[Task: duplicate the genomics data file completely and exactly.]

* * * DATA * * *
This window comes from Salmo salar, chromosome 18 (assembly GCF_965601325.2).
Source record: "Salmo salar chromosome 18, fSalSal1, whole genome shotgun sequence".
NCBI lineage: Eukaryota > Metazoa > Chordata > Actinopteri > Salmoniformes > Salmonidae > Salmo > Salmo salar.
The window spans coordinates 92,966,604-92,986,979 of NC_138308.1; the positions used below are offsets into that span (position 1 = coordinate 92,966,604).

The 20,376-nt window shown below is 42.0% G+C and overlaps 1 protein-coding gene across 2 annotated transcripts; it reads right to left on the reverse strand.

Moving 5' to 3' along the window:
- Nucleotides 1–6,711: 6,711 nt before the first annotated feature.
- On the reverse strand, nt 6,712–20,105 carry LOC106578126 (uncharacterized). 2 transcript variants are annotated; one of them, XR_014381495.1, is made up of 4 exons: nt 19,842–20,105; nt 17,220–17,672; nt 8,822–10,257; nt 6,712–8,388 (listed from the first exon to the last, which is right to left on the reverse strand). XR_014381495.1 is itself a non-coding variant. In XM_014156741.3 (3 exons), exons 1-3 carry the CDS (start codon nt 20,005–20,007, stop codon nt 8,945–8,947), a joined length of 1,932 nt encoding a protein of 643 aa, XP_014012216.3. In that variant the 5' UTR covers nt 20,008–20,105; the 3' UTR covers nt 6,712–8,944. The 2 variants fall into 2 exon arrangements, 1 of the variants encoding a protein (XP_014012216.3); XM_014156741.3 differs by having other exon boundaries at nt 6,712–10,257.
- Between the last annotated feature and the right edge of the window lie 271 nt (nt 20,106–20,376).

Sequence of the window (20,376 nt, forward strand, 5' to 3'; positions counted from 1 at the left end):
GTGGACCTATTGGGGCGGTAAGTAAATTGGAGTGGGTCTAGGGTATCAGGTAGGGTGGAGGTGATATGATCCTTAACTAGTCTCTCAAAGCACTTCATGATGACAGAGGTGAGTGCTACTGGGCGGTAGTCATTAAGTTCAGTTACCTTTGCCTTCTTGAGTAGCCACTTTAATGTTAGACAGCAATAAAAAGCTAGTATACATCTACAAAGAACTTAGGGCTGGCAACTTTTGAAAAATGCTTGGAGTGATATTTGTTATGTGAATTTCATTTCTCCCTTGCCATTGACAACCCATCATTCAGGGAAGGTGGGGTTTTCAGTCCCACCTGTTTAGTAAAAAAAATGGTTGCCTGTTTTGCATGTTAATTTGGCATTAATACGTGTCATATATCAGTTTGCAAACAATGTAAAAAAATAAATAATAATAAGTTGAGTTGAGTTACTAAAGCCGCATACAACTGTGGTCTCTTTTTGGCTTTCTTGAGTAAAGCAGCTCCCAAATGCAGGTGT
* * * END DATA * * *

This window comes from Salmo salar, chromosome 18 (assembly GCF_965601325.2).
Source record: "Salmo salar chromosome 18, fSalSal1, whole genome shotgun sequence".
NCBI lineage: Eukaryota > Metazoa > Chordata > Actinopteri > Salmoniformes > Salmonidae > Salmo > Salmo salar.
The window spans coordinates 92,966,604-92,986,979 of NC_138308.1; the positions used below are offsets into that span (position 1 = coordinate 92,966,604).

The 20,376-nt window shown below is 42.0% G+C and overlaps 1 protein-coding gene across 2 annotated transcripts; it reads right to left on the reverse strand.

Moving 5' to 3' along the window:
- Nucleotides 1–6,711: 6,711 nt before the first annotated feature.
- On the reverse strand, nt 6,712–20,105 carry LOC106578126 (uncharacterized). 2 transcript variants are annotated; one of them, XR_014381495.1, is made up of 4 exons: nt 19,842–20,105; nt 17,220–17,672; nt 8,822–10,257; nt 6,712–8,388 (listed from the first exon to the last, which is right to left on the reverse strand). XR_014381495.1 is itself a non-coding variant. In XM_014156741.3 (3 exons), exons 1-3 carry the CDS (start codon nt 20,005–20,007, stop codon nt 8,945–8,947), a joined length of 1,932 nt encoding a protein of 643 aa, XP_014012216.3. In that variant the 5' UTR covers nt 20,008–20,105; the 3' UTR covers nt 6,712–8,944. The 2 variants fall into 2 exon arrangements, 1 of the variants encoding a protein (XP_014012216.3); XM_014156741.3 differs by having other exon boundaries at nt 6,712–10,257.
- Between the last annotated feature and the right edge of the window lie 271 nt (nt 20,106–20,376).

Sequence of the window (20,376 nt, forward strand, 5' to 3'; positions counted from 1 at the left end):
GTGGACCTATTGGGGCGGTAAGTAAATTGGAGTGGGTCTAGGGTATCAGGTAGGGTGGAGGTGATATGATCCTTAACTAGTCTCTCAAAGCACTTCATGATGACAGAGGTGAGTGCTACTGGGCGGTAGTCATTAAGTTCAGTTACCTTTGCCTTCTTGAGTAGCCACTTTAATGTTAGACAGCAATAAAAAGCTAGTATACATCTACAAAGAACTTAGGGCTGGCAACTTTTGAAAAATGCTTGGAGTGATATTTGTTATGTGAATTTCATTTCTCCCTTGCCATTGACAACCCATCATTCAGGGAAGGTGGGGTTTTCAGTCCCACCTGTTTAGTAAAAAAAATGGTTGCCTGTTTTGCATGTTAATTTGGCATTAATACGTGTCATATATCAGTTTGCAAACAATGTAAAAAAATAAATAATAATAAGTTGAGTTGAGTTACTAAAGCCGCATACAACTGTGGTCTCTTTTTGGCTTTCTTGAGTAAAGCAGCTCCCAAATGCAGGTGT